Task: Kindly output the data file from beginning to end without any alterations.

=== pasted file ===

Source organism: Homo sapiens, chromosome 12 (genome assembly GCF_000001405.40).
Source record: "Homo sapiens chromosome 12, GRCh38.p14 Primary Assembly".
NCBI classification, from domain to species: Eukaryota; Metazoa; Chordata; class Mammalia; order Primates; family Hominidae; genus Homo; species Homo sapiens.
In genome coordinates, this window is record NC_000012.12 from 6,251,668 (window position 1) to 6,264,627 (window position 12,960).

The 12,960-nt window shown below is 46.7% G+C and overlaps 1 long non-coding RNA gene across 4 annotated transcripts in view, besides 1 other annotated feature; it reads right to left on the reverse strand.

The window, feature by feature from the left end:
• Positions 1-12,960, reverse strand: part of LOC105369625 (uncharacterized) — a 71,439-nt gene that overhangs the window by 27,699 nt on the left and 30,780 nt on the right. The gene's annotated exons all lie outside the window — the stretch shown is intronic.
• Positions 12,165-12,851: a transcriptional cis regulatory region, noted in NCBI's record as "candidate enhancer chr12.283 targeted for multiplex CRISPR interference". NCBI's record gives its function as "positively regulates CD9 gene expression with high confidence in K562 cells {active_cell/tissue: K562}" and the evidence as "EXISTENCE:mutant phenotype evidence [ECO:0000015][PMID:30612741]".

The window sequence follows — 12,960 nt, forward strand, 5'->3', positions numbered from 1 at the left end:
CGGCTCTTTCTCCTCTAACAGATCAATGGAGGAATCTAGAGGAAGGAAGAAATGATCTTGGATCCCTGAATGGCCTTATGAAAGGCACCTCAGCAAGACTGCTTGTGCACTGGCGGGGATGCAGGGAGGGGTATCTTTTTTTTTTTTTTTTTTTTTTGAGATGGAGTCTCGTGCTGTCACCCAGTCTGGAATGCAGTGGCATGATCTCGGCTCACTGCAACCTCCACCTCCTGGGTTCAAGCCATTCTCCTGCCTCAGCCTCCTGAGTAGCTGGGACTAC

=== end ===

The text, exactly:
Source organism: Homo sapiens, chromosome 12 (genome assembly GCF_000001405.40).
Source record: "Homo sapiens chromosome 12, GRCh38.p14 Primary Assembly".
NCBI classification, from domain to species: Eukaryota; Metazoa; Chordata; class Mammalia; order Primates; family Hominidae; genus Homo; species Homo sapiens.
In genome coordinates, this window is record NC_000012.12 from 6,251,668 (window position 1) to 6,264,627 (window position 12,960).

The 12,960-nt window shown below is 46.7% G+C and overlaps 1 long non-coding RNA gene across 4 annotated transcripts in view, besides 1 other annotated feature; it reads right to left on the reverse strand.

The window, feature by feature from the left end:
• Positions 1-12,960, reverse strand: part of LOC105369625 (uncharacterized) — a 71,439-nt gene that overhangs the window by 27,699 nt on the left and 30,780 nt on the right. The gene's annotated exons all lie outside the window — the stretch shown is intronic.
• Positions 12,165-12,851: a transcriptional cis regulatory region, noted in NCBI's record as "candidate enhancer chr12.283 targeted for multiplex CRISPR interference". NCBI's record gives its function as "positively regulates CD9 gene expression with high confidence in K562 cells {active_cell/tissue: K562}" and the evidence as "EXISTENCE:mutant phenotype evidence [ECO:0000015][PMID:30612741]".

The window sequence follows — 12,960 nt, forward strand, 5'->3', positions numbered from 1 at the left end:
CGGCTCTTTCTCCTCTAACAGATCAATGGAGGAATCTAGAGGAAGGAAGAAATGATCTTGGATCCCTGAATGGCCTTATGAAAGGCACCTCAGCAAGACTGCTTGTGCACTGGCGGGGATGCAGGGAGGGGTATCTTTTTTTTTTTTTTTTTTTTTTGAGATGGAGTCTCGTGCTGTCACCCAGTCTGGAATGCAGTGGCATGATCTCGGCTCACTGCAACCTCCACCTCCTGGGTTCAAGCCATTCTCCTGCCTCAGCCTCCTGAGTAGCTGGGACTAC